Willy Wonka is dead…
To be more precise, the actor who originally portrayed the eccentric chocolate factory owner in the 1971 movie adaptation of Roald Dahl’s novel recently suffered complications from Alzheimer’s disease and left the stage on the 29th August at his home in Stamford, Connecticut. He was 83 years old.
It’s hard to believe that the laughing, joking, tufty-blonde guy whom I had come to know and love during my childhood – through perennial re-runs of 70s and 80s films on Italian channels – had become so old. I had always, somehow, continued to remember him as the funny blue-eyed deaf guy in See no Evil, Hear no Evil (1989), but there you have it.
Gene Wilder’s actual name was Jerome Silberman. Although he performed various roles on stage and then later on in T.V. series and low-budget movies, his first actual breakthrough was his portrayal of Leopold Bloom in The Producers (1968), for which he was nominated for an Academy Award for Best Supporting Actor. He was 35 years old at the time. The Producers marked the beginning of a long collaborative career with fellow actor and film-producer Mel Brooks, who recognised Wilder’s comedic talent. Together, they worked on such films as Blazing Saddles (1974) – a satirical Western comedy where Wilder plays two supporting roles, that of a gunslinger and that of an Indian Chief.
In 1974, the comedic-horror cult classic Young Frankenstein followed, with Gene starring as the title character. Being a parody of the horror genre, this film was shot entirely in black and white in order to evoke the flavour of older classic horror movies.
Wilder is, however, undoubtedly most well-known for his iconic portrayal of Willy Wonka in Willy Wonka and the Chocolate Factory, as well as the four movies which see him as part of a comic duo with actor Richard Prior – Silver Streak (1976), Stir Crazy (1980), See no Evil, Hear no Evil (1989), and Another You (1991).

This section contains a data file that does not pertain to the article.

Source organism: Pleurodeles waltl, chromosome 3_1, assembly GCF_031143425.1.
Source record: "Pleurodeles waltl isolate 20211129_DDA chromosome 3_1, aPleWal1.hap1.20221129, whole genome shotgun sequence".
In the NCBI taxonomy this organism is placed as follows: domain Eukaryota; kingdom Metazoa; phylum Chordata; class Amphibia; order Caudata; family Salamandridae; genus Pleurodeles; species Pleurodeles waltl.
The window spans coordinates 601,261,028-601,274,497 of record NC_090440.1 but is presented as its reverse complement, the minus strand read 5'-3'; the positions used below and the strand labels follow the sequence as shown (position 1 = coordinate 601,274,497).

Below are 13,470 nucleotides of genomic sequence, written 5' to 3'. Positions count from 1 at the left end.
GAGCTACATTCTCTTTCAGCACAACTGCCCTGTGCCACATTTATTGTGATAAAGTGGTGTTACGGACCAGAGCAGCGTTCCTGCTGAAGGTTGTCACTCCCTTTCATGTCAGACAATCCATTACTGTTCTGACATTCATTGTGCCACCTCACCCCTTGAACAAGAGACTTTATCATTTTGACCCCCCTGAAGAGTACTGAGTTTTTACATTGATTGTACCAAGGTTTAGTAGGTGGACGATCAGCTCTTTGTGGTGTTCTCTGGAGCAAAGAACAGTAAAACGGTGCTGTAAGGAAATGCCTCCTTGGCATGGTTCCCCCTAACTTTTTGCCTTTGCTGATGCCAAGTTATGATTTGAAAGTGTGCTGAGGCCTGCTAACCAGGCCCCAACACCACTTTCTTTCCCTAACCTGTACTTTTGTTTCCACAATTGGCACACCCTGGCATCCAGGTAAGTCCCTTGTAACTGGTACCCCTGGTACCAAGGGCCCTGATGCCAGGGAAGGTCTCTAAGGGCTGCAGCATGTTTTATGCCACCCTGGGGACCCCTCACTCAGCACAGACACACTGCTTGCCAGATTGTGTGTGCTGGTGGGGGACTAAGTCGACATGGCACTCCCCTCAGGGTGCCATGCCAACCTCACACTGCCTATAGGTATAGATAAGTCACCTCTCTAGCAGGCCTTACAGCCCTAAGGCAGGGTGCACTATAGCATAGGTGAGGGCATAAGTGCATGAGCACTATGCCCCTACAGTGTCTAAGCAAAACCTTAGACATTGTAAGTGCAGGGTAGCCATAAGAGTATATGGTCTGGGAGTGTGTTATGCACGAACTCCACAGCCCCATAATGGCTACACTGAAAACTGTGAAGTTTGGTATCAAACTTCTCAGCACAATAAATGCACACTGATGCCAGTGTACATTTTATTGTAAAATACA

This last one actually marks Wilder’s last appearance in a feature film. Perhaps after Prior’s death of multiple sclerosis in 2005, and Wilder’s third wife’s death of ovarian cancer in 1989, he began losing the verve he had once had in the movie industry. After 1999 in fact, Wilder only appeared on the small screen, mostly doing guest appearances.
Following his wife, actress Gilda Radner’s death, Wilder became active in promoting cancer awareness and treatment. He founded the Gilda Radner Ovarian Cancer Detection Centre in Los Angeles and helped fund Gilda’s Club, a support group. He remarried again three years later.
Image: Gilda Radner and Gene Wilder
In his later life, Wilder turned to literature. He co-wrote the book Gilda’s Disease (1998) with Steven Piver, and released his personal memoir Kiss Me Like a Stranger: My Search for Love and Art in 2005. In 2007, he published his first novel, My French Whore, and his second novel, The Woman Who Wouldn’t, was released in 2008. He also published a collection of short stories called What Is This Thing Called Love? in 2010, and his third novel, Something to Remember You By: A Perilous Romance in 2013.
Although Wilder is famous for his funny quirky smile, his light blue eyes, his free-flying blonde hair and his pungent wit, when watching him on screen, I always felt that there was also a deep-seated love of romance in his character. An old-world gentleman’s charm. Seeing that all his novels are love stories that tackle romance and relationships, I was not so wrong in feeling this. Or maybe I was just romanticising an actor who coloured my childhood and adolescence with such a beautiful array of emotional hope and quizzical laughter, as to be almost mythical.
The truth remains that Jerome Silberman, aka Gene Wilder, enriched the lives of more than one generation, and for that, he will surely not be forgotten any time soon.